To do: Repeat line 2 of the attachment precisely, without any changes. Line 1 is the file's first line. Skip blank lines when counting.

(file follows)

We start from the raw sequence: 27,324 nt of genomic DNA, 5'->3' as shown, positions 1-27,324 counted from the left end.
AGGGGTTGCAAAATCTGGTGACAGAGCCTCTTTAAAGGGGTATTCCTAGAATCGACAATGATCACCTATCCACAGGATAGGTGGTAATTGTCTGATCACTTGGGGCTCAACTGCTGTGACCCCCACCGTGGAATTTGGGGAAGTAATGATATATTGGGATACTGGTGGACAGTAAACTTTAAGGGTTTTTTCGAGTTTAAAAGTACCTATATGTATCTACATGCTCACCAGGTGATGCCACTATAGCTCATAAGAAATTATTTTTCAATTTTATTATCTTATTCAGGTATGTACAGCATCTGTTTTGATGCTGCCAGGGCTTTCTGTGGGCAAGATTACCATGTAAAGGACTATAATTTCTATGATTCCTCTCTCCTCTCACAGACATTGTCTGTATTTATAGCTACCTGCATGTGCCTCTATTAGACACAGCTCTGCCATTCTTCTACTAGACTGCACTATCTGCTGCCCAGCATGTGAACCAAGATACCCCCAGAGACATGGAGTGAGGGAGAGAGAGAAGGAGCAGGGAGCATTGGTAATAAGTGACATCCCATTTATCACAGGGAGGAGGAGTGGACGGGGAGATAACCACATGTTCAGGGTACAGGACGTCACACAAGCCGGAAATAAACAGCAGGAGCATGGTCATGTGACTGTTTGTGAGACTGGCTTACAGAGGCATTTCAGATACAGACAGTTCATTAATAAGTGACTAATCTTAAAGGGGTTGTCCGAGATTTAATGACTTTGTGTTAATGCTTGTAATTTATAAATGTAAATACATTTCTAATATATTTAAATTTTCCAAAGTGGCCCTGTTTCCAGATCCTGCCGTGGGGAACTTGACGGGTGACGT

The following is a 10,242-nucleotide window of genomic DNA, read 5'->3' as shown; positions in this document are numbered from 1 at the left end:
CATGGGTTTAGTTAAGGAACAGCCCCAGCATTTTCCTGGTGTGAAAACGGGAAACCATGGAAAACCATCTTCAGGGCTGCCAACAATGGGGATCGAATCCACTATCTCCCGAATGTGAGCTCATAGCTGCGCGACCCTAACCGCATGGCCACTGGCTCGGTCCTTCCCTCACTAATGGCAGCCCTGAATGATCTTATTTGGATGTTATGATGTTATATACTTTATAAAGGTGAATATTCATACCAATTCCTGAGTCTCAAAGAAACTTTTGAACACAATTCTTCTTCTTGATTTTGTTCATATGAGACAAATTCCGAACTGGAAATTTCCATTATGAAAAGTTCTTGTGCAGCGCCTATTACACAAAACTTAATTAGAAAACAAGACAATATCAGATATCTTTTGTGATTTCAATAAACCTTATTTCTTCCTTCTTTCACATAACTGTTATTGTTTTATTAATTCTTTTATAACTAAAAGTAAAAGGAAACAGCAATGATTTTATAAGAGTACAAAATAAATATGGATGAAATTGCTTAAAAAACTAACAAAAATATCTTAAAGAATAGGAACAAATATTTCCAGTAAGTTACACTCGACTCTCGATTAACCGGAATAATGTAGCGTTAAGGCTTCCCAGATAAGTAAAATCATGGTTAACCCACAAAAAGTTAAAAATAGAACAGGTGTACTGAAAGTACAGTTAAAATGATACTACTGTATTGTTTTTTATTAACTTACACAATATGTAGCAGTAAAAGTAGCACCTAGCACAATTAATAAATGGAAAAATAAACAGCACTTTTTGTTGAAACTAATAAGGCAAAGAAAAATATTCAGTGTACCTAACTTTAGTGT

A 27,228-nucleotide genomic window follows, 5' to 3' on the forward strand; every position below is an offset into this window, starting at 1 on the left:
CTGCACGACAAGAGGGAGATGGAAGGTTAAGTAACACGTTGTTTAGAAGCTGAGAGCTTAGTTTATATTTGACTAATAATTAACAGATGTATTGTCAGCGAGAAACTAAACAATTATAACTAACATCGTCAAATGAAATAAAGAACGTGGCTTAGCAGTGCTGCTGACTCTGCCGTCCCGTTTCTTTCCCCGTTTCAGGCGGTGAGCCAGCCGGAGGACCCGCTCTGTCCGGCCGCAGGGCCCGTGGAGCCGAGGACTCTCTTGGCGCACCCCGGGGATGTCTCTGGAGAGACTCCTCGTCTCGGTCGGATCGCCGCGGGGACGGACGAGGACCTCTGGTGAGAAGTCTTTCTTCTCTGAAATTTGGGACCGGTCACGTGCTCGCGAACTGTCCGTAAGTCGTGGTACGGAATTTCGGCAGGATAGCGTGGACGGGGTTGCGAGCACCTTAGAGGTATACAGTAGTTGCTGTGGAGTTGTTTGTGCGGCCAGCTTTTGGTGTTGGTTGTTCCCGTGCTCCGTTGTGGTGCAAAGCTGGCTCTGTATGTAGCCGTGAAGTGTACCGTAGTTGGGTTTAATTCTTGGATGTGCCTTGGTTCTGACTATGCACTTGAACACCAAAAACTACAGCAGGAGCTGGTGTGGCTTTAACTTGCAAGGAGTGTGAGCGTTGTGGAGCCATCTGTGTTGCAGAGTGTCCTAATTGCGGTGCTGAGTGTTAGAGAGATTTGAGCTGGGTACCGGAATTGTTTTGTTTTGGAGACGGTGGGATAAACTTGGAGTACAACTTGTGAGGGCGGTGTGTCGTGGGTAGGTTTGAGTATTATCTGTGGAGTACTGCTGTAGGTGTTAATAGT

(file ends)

AGGGGTTGCAAAATCTGGTGACAGAGCCTCTTTAAAGGGGTATTCCTAGAATCGACAATGATCACCTATCCACAGGATAGGTGGTAATTGTCTGATCACTTGGGGCTCAACTGCTGTGACCCCCACCGTGGAATTTGGGGAAGTAATGATATATTGGGATACTGGTGGACAGTAAACTTTAAGGGTTTTTTCGAGTTTAAAAGTACCTATATGTATCTACATGCTCACCAGGTGATGCCACTATAGCTCATAAGAAATTATTTTTCAATTTTATTATCTTATTCAGGTATGTACAGCATCTGTTTTGATGCTGCCAGGGCTTTCTGTGGGCAAGATTACCATGTAAAGGACTATAATTTCTATGATTCCTCTCTCCTCTCACAGACATTGTCTGTATTTATAGCTACCTGCATGTGCCTCTATTAGACACAGCTCTGCCATTCTTCTACTAGACTGCACTATCTGCTGCCCAGCATGTGAACCAAGATACCCCCAGAGACATGGAGTGAGGGAGAGAGAGAAGGAGCAGGGAGCATTGGTAATAAGTGACATCCCATTTATCACAGGGAGGAGGAGTGGACGGGGAGATAACCACATGTTCAGGGTACAGGACGTCACACAAGCCGGAAATAAACAGCAGGAGCATGGTCATGTGACTGTTTGTGAGACTGGCTTACAGAGGCATTTCAGATACAGACAGTTCATTAATAAGTGACTAATCTTAAAGGGGTTGTCCGAGATTTAATGACTTTGTGTTAATGCTTGTAATTTATAAATGTAAATACATTTCTAATATATTTAAATTTTCCAAAGTGGCCCTGTTTCCAGATCCTGCCGTGGGGAACTTGACGGGTGACGT